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David Pinsen
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I founded Launching Innovation, LLC, to bring together developers, designers, and academic finance experts to create easy-to-use tools to solve complex problems for investors.
My company:
Portfolio Armor
My blog:
Steam Catapult
  • How Last Week's Hedge Softened The Blow For Tesla Longs

    Shares of Tesla (NASDAQ:TSLA) dropped 5.16% Monday, as the market as a whole sold off. In an article published on Friday ("Adding Downside Protection To Tesla"), we discussed headwinds facing the company and presented this Tesla hedge created as of last Wednesday's close:

    The Optimal Collar To Hedge Tesla

    This was the optimal collar, as of Wednesday's close, to hedge 1000 shares of TSLA against a greater-than-11.6% drop before March, while capping an investor's potential upside at 11.6% over the same time frame.

    As you can see at the bottom of the screen capture above, the cost of the put leg of this collar was $18,950, or 7.42% of position value. However, as you can see below, the income generated from selling the call leg of the collar was $19,850, or 7.78% of position value.

    So, the net cost of this collar is actually negative, meaning a Tesla investor would have collected more from selling the calls than he would have paid for buying the puts. In a sense, he would have been getting paid to hedge.

    How That August 19th Hedge Responded To Today's Drop

    Here is an updated quote on the put leg as of Monday:

    And here is an updated quote on the call leg:

    How That Hedge Protected Against Today's Drop

    TSLA closed at $255.25 on Wednesday, August 19th. A shareholder who owned 1000 shares of it and opened the collar above then had $255,250 in TSLA stock plus $18,950 in puts, and if he wanted to buy-to-close his short call position, he would have needed to pay $19,850 to do that. So, his net position value for TSLA on August 19th was ($255,250 + $18,950) - $19,850 = $254,350.

    TSLA closed at $218.87 on Monday, August 24th, down 14.3% from its closing price on August 19th. The investor's shares were worth $218,870 as of 8/24, his put options were worth $36,000 and if he wanted to close out the short call leg of his collar, it would have cost him $11,120. So: ($218,870 + $36,000) - $11,120 = $243,750. $243,750 represents a 4.2% drop from $254,350.

    More Protection Than Promised

    So, although TSLA had dropped by 14.3% at the time of the calculations above, and the investor's hedge was designed to limit him to a loss of no more than 11.6%, he was actually down only 4.2% on his combined hedge + underlying stock position by this point.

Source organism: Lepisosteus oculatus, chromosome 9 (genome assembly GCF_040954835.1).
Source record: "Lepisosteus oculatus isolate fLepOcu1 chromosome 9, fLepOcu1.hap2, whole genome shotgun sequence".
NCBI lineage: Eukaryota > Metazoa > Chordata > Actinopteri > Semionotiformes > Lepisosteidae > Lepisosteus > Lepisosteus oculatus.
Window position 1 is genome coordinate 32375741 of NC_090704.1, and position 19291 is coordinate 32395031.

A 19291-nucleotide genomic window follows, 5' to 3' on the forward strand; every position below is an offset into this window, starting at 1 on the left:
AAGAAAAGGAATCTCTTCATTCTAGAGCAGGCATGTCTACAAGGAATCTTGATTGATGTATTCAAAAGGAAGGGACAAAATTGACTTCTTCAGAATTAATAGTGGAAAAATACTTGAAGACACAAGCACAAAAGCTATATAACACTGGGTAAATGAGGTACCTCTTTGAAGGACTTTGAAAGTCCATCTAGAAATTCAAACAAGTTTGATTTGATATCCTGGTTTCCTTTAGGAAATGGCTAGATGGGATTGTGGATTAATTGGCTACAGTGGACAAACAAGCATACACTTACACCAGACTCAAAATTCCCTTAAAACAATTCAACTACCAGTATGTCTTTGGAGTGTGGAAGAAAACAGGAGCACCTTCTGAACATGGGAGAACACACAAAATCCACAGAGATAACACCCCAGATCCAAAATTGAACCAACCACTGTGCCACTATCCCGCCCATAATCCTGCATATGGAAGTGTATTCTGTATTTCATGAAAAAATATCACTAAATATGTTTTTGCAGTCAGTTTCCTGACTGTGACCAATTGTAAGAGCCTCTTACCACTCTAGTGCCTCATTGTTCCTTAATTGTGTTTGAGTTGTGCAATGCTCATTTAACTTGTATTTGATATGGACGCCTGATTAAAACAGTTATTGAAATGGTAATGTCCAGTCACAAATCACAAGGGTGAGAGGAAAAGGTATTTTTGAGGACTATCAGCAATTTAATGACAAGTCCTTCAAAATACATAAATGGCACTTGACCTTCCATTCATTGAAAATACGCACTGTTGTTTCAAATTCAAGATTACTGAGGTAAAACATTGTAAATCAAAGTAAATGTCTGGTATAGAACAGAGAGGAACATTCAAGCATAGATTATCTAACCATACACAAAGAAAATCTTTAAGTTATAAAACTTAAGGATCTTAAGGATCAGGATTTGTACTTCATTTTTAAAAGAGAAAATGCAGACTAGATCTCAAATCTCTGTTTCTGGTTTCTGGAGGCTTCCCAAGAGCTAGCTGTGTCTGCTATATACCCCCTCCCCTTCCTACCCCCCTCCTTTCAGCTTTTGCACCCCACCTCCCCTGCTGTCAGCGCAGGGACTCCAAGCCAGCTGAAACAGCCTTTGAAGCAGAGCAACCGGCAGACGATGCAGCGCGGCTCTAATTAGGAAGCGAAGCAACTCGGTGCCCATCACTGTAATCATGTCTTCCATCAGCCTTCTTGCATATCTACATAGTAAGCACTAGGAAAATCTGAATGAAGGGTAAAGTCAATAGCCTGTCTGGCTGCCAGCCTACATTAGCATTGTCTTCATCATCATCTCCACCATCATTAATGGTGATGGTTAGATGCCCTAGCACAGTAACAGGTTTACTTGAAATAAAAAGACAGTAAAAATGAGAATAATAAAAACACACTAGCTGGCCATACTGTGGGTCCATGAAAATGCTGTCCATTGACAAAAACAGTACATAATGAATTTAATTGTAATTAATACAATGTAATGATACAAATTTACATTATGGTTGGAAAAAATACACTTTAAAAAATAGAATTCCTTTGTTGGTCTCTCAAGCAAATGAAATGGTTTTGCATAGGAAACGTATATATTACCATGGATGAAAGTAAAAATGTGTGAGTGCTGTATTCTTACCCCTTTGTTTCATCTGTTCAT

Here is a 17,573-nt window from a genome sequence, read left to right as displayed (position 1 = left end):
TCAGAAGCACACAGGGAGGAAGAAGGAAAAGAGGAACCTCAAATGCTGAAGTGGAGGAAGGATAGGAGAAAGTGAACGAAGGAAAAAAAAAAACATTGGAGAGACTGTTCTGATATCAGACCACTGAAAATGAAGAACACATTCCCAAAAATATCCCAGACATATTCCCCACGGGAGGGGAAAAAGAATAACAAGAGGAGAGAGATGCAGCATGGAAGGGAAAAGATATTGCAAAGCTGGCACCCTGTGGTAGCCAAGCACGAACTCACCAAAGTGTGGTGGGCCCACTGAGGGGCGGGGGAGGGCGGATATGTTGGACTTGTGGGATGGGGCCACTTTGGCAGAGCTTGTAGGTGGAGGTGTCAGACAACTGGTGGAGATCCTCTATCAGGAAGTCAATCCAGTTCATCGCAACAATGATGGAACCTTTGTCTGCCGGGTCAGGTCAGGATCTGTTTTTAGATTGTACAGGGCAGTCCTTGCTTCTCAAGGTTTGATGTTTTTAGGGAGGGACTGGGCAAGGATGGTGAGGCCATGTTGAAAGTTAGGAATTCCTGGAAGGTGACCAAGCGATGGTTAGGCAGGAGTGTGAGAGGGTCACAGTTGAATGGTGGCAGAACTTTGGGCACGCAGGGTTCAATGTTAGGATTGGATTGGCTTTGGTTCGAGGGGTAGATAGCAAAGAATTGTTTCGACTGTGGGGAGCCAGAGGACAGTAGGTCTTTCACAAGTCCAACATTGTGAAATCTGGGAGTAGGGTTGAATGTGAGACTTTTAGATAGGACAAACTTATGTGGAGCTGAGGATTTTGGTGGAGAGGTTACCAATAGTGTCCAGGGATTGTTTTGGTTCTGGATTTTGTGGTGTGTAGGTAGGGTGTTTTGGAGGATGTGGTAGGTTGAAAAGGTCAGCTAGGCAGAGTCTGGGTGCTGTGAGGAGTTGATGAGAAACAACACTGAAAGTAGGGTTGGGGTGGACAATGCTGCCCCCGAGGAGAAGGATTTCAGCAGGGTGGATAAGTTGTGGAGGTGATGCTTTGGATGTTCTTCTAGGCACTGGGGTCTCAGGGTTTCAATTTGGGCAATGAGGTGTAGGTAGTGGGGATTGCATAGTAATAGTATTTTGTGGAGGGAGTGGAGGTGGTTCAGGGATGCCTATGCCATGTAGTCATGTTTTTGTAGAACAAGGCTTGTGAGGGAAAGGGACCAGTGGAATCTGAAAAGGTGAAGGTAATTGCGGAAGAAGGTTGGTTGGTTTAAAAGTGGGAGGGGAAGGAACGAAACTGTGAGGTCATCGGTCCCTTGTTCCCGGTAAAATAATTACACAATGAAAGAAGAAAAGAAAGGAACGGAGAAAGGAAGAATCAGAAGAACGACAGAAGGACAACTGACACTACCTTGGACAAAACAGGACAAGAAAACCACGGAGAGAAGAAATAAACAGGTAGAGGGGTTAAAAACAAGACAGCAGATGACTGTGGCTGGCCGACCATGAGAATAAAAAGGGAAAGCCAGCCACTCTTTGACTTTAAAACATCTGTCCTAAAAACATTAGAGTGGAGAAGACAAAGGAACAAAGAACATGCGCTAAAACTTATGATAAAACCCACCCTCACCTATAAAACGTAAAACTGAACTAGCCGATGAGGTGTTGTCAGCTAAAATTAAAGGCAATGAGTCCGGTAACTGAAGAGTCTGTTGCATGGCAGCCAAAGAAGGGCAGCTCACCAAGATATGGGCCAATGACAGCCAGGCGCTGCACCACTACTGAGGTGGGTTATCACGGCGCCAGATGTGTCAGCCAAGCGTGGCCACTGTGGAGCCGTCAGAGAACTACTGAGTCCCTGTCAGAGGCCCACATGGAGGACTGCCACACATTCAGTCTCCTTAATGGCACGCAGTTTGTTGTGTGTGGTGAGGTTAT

Options Give You Options

    Being hedged gives an investor breathing room to decide what his best course of action is. An TSLA investor hedged with this collar could exit his position with an 4.2% loss now (instead of a 14.3% loss), he could wait to see what happens, or if he remains a long term bull, he could buy-to-close the call leg of this collar, to eliminate his upside cap. If he's even more bullish, he could sell his appreciated puts, and use those proceeds to buy more TSLA. He has those options because he's hedged.

    Tags: TSLA
    Aug 24 6:18 PM | Link | 2 Comments
  • A Sample Hedged Portfolio

    Here is a sample hedged portfolio created on 8/11/2015, designed for an investor who is willing to risk a drawdown of no more than 18% over the next six months and has $1,000,000 to invest.

    Tags: AMZN, EXPE, MDLZ
    Aug 12 7:44 AM | Link | Comment!
  • Getting Paid To Hedge LinkedIn Before Its Earnings Release

    Prior to LinkedIn's earnings release on Thursday, you could have gotten paid to hedge the stock over the next several months using the optimal collar below. The net cost of this hedge was -$1,800, meaning an investor would have collected $1,800 more from selling the call leg of this collar than he paid to buy the put leg*. It will be interesting to see how the put leg reacts during Friday's market action.

    *To be conservative, Portfolio Armor calculates the costs of optimal puts at the ask; in practice, you can usually buy them for less, i.e., at some price between the bid and ask.


    Tags: LNKD
    May 01 2:25 AM | Link | Comment!
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